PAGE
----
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The Battle of ​Culloden: the beginning of the end for Scotland’s clans

The Battle of Culloden, which took place on 16 April 1746, was the last pitched battle fought in the UK. It saw Charles Edward Stuart, famously known as Bonnie Prince Charlie, lead his Jacobite supporters in a final stand against the British Government forces. 

But a decisive victory for the Crown meant this was the last major attempt by supporters of the House of Stuart to retake the British throne, and it also marked the beginning of the end of the powerful clan system in the Scotland. 

Charles Stuart's arrival in Scotland in July 1745 signalled the start of a rapid-fire campaign that saw him take Edinburgh, be crowned King of Scotland, lead an army to victory over Government forces in Prestonpans, and then march as far as Derby in an effort to rally English support. 

His call for reinforcements south of the border was largely ignored and, facing the threat of two armies in the Midlands, the Jacobite leaders decided to retreat back to Scotland. 

Finally recognising the danger posed by this new rebellion, the Government called back troops from abroad and organised a powerful force to take on the Stuart supporters. 

Leading their army was the Duke of Cumberland, George II, who was the son of the king, George I. He was a Hanoverian who had succeeded to the throne on the death of Queen Anne, the final Stuart monarch.

Stuart supporters wanted Anne's half-brother, James, to take her place, but he was excluded by the Act of Succession because of his Catholic faith. 

The heirs to the House of Stuart and the British throne would now face each other in the field.  

The Jacobites had been buoyed by their raid into England and morale was high, but through the winter season the Royal Navy blocked supplies that were coming from France, and the Stuart army became low on food and money. 

As the weather improved in April, Cumberland restarted his advance through Scotland, heading towards the Jacobite's base at Inverness. 

The Jacobite leaders couldn't agree on whether to fight or flee, but the fact that most of their remaining provisions were stored at Inverness seems to have made their decision to stay.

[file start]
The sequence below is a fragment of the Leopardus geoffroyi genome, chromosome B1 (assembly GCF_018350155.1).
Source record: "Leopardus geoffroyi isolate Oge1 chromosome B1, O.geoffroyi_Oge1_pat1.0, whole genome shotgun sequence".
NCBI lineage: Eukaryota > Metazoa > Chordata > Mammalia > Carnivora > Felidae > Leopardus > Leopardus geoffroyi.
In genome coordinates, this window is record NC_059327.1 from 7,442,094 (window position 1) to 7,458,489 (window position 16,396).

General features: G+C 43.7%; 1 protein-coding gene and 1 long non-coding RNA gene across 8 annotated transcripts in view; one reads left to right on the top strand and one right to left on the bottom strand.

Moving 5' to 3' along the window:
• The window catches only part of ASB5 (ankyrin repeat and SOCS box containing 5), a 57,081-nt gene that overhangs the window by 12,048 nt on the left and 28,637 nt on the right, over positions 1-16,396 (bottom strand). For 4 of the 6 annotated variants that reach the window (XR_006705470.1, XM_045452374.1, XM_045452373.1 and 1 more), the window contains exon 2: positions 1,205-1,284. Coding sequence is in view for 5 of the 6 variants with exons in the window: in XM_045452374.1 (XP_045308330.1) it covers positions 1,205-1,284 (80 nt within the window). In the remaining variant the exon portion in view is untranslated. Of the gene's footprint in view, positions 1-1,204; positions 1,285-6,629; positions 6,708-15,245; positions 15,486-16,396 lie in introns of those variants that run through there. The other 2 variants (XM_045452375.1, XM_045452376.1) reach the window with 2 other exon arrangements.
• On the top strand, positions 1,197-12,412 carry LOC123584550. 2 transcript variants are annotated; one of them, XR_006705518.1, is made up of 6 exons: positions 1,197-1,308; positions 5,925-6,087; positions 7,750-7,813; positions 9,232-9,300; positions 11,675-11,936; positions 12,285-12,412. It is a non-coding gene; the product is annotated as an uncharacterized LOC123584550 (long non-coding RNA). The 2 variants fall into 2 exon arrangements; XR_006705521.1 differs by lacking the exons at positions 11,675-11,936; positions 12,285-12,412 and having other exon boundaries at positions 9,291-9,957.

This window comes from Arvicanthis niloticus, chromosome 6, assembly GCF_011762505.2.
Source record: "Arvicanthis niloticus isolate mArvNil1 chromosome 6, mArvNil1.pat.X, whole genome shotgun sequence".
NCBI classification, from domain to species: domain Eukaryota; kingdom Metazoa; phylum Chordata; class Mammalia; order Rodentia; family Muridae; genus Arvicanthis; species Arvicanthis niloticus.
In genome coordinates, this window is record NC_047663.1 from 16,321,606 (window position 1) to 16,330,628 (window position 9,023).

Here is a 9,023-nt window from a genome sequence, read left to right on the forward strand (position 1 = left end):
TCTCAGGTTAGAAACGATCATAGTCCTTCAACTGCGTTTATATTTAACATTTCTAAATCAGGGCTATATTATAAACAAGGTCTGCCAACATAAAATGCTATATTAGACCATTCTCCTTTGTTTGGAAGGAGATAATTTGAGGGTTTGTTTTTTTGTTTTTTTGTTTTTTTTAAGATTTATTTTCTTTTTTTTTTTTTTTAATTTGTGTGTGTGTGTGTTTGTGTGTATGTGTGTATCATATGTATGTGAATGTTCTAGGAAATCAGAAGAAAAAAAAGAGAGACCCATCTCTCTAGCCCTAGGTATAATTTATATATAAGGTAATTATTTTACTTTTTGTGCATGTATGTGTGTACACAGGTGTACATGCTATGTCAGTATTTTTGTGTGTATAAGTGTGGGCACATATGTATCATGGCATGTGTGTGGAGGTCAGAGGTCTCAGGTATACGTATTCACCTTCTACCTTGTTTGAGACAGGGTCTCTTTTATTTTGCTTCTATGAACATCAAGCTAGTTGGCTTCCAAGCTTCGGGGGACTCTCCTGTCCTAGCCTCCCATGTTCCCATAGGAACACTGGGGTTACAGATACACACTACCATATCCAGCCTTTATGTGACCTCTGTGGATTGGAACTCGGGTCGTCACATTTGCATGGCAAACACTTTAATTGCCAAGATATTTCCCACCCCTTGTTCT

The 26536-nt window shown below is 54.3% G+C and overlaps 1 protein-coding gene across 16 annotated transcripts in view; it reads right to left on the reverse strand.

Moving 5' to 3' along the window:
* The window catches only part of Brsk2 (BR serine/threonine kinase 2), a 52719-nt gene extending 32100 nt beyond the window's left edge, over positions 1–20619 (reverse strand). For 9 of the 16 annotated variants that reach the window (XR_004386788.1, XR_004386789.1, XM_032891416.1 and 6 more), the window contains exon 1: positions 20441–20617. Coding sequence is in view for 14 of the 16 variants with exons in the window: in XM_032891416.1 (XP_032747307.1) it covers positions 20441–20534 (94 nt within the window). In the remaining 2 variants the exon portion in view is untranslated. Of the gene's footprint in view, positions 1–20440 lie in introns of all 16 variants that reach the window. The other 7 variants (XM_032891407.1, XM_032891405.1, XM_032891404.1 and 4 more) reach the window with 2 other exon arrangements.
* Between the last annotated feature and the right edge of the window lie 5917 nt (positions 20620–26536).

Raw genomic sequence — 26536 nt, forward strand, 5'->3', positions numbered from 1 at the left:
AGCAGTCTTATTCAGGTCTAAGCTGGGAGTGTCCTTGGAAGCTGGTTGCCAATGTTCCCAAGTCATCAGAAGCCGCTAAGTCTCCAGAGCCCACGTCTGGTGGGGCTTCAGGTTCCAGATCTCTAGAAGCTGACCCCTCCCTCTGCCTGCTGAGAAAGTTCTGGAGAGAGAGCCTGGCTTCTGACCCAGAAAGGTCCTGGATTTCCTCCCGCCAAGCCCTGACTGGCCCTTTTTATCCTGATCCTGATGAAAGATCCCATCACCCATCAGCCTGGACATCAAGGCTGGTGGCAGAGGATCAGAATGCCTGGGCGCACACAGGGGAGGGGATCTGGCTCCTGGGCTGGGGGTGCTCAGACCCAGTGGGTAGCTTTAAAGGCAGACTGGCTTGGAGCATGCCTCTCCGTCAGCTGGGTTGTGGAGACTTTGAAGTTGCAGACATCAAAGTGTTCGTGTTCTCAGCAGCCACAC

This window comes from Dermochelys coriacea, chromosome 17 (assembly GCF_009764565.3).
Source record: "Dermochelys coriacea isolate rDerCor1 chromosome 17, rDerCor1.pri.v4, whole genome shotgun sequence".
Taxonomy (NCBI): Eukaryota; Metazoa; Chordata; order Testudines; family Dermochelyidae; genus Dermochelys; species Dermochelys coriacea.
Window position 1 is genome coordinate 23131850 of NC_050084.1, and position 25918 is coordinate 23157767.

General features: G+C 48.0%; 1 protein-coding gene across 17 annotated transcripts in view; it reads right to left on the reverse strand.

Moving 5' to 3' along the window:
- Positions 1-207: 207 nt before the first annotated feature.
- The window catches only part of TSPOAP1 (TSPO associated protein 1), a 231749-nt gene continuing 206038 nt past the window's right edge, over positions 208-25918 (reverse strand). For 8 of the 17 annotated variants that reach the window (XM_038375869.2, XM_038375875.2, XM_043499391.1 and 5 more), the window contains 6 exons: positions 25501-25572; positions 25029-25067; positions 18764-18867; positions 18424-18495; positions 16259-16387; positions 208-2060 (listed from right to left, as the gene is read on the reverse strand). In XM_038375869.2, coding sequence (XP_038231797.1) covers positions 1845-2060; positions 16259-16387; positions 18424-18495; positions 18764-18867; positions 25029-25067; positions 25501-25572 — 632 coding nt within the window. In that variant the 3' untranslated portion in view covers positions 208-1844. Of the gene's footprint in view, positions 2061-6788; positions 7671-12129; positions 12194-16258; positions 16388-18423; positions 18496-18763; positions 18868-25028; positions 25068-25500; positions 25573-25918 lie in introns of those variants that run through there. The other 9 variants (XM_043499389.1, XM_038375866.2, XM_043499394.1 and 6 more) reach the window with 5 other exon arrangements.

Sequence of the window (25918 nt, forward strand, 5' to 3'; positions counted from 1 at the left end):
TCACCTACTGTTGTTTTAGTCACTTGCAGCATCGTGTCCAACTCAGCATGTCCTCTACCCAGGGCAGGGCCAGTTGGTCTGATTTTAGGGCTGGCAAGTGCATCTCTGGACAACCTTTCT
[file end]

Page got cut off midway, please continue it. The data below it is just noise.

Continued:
The two sides were positioned not far away, with Bonnie Prince Charlie headquartered at Culloden. 

The Jacobite's first strategy was to repeat the overnight march and early morning attack that had led them to victory at Prestonpans. This time the journey could not be completed on time. Lines of communication became confused in the dark with some regiments abandoning their mission and heading back, while others continued without realising the change of plan. 

As the Jacobite army recovered from the night's misadventure, the Government force had been rested and set out early, reaching Culloden at 10 in the morning. 

The Jacobite army was tired, disorganised and its squabbling leaders could not decide on where best to position their forces. 

The battle was a mismatch. Some chroniclers say that around a third of the Jacobite army missed the fight after their night-time sortie. 

Cumberland’s forces used artillery to pound away at the Jacobite lines, and when the Highlanders were allowed to charge, the Government soldiers used a new tactic of bayoneting the unprotected side of the man to their right, stopping the clansmen in their tracks.

Many of the Jacobite leaders were killed in battle or hunted down afterwards. Charles Stuart escaped but was forced to spend months criss-crossing the islands of the Outer Hebrides to avoid capture, before finally making his escape to France, never to return to Scotland. 

The few remaining military leaders tried to continue the campaign, but they couldn’t muster enough men to produce a credible force. Captured prisoners were sent to trial and sentenced to death, although many had their sentences commuted to transport to a penal colony.  

To suppress the power of the clans, the British Government created new laws to integrate the Scottish Highlands with the rest of Britain, forcing the clergy to give an oath of allegiance to the Hanoverian king, ending the judicial and military rights of landowners, and stripping Jacobite lords and clansmen of their lands. 

This tactic of law, not war, was the end of the Jacobite Rebellions.  

Find out more: Join expert Barry Hilton on a tour of the Highlands to explore many of the key sites from the Jacobite Risings, including Culloden, Killiecrankie and Glencoe.

 
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